This week’s question comes to us from Butch in Tempe. Submit your questions to us on Twitter @cover32_ari and mark it #32chat.
How likely is it the Pro Bowl could come to Arizona?–Butch in Tempe
The Pro Bowl could be coming to Arizona in 2015, according to multiple media outlets. Darin Gantt of Pro Football Talk said that a league source was giving strong consideration to moving the game to Arizona. This would be done in an effort to raise the profile of the game, and, of course, the revenue involved.
I can see how this benefits multiple people.
First, the players are going to be in the same city as the Super Bowl and the throng of media that is there too. The Pro Bowl would also give fans a chance to see most of the best the league has to offer without having to haul halfway across the Pacific Ocean to do so.
Here in Arizona, it would also give the City of Glendale a chance to work out the kinks in its security protocols before Super Bowl XLIX happens a week later. The financial boost would be nice too but it’s hard to say exactly what that works out to in terms of dollars and cents.
As a fan, I would think I have a much better shot at getting Pro Bowl tickets than I would ever have for the Super Bowl. The odds would be much better of getting them and they wouldn’t cost me the rights to my first-born son, Jack. It could also be a potential selling point for season tickets for the Cardinals. Buy three games and get the Pro Bowl free, anyone?
Aloha Stadium seats 50,000 and hasn’t filled up in any of the last three seasons. University of Phoenix Stadium holds 63,400 in a base configuration and could be expanded to as many as 78,600 including standing-room-only tickets.
Now for the downside.
The Pro Bowl has been played in Hawaii every year since the bowl following the 1979 season. The lone exception to that was the game after the 2009 season played in Miami. This year the game could be in Arizona and the next year it could be in San Francisco, the site of Super Bowl L.
Where would you rather be in late January/early February–Phoenix and San Francisco or Honolulu? I’d be surprised if much of anyone didn’t pick Hawaii.
The potential change in venue has the potential to make more players want to shy away from the game. We’ve seen players skip the game for various reasons over the years. Not being able to go to Hawaii would almost certainly be one.
Then there is the giant 1200-pound gorilla in the middle of the room known as SB 1062. The bill, called the “Religious Freedom Bill”, has reached the desk of Governor Jan Brewer and she will make a decision on it before the end of the week.
The NFL, Arizona Cardinals and the Super Bowl Host Committee have all sounded off on the legislation, as posted on KPHO.com. KPHO is the CBS affiliate in Phoenix.
Here are their statements from the article:
The NFL’s Greg Aiello issued the following statement Monday afternoon:
“Our policies emphasize tolerance and inclusiveness, and prohibit discrimination based on age, gender, race, religion, sexual orientation, or any other improper standard. We are following the issue in Arizona and will continue to do so should the bill be signed into law, but will decline further comment at this time.”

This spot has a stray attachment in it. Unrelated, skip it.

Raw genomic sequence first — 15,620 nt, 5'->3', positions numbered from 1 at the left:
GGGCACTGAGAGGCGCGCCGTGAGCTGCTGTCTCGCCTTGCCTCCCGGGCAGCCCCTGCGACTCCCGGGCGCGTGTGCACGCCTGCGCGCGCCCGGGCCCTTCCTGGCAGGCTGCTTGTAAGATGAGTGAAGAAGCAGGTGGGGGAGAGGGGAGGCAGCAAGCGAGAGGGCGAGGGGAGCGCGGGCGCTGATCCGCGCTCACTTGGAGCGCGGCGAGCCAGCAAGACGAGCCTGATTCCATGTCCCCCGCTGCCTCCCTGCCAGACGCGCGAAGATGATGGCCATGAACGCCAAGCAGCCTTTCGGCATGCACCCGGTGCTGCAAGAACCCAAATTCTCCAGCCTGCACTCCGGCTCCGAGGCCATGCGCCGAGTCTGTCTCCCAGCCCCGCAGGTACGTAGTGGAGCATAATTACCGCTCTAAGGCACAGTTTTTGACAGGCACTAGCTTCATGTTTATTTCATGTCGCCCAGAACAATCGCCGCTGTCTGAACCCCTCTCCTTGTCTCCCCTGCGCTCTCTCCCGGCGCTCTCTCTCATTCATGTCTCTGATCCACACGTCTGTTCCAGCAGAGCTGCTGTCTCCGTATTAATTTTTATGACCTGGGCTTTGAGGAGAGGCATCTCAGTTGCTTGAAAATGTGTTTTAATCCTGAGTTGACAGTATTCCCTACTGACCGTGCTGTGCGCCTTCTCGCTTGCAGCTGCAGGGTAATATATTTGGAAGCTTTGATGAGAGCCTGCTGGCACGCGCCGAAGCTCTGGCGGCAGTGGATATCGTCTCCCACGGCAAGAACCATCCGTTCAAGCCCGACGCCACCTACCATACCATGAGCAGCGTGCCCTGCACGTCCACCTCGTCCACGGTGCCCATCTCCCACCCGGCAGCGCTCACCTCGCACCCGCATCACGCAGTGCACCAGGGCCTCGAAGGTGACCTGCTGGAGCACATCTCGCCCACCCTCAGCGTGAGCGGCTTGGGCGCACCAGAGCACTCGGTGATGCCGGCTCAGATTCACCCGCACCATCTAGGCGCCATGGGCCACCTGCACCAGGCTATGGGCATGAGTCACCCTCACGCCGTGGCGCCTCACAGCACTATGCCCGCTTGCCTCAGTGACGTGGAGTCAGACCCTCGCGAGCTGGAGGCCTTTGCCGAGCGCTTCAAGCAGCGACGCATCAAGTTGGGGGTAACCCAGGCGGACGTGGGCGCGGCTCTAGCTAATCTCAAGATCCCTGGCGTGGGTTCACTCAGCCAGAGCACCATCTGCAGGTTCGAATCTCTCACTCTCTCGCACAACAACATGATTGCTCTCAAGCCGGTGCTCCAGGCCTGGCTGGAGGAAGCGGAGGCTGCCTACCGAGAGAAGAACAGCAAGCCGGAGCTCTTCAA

The Arizona Cardinals statement issued Monday:
“What so many love about football is its ability to bring people together. We do not support anything that has the potential to divide, exclude and discriminate. As a prominent and highly-visible member of this community, we strive to bring positive attention to the state. We are concerned with anything that creates a negative perception of Arizona and those of us who are fortunate to call it home.”
The Arizona Super Bowl Host Committee’s statement reads:
“We share the NFL’s core values which embrace tolerance, diversity, inclusiveness and prohibit discrimination. In addition, a key part of the mission for the Arizona Super Bowl Host Committee is to promote the economic vitality of Arizona. On that matter we have heard loud and clear from our various stakeholders that adoption of this legislation would not only run contrary to that goal but deal a significant blow to the state’s economic growth potential. We do not support this legislation. Instead, we look forward to continuing to promote the NFL’s values while focusing on the economic momentum apparent in Arizona and capturing the positive worldwide attention associated with hosting Super Bowl XLIX.”
Keep in mind that there was a previous flap between the NFL and the State of Arizona about 20 years ago about legislation. The state didn’t recognize Martin Luther King Jr. Day as a holiday. Voters rejected the measure on the ballot in 1992, leaving Arizona as the only state not to recognize it as a holiday. The NFL responded by taking the 1993 Super Bowl from Sun Devil Stadium in Tempe and gave it to the Rose Bowl in Pasadena, California.
If the bill passes and becomes law, expect the NFL to not move the Pro Bowl to Arizona. The bigger question is whether Arizona might lose a Super Bowl for the second time.
The answer to the question is that it depends on how the legislation works. Even if it’s defeated, the mark against Arizona from a perception standpoint could be too much to have the Pro Bowl come here this year. Or ever.
We’ll have more on SB 1062 once a decision is made and how it potentially impacts sports should this bill become law.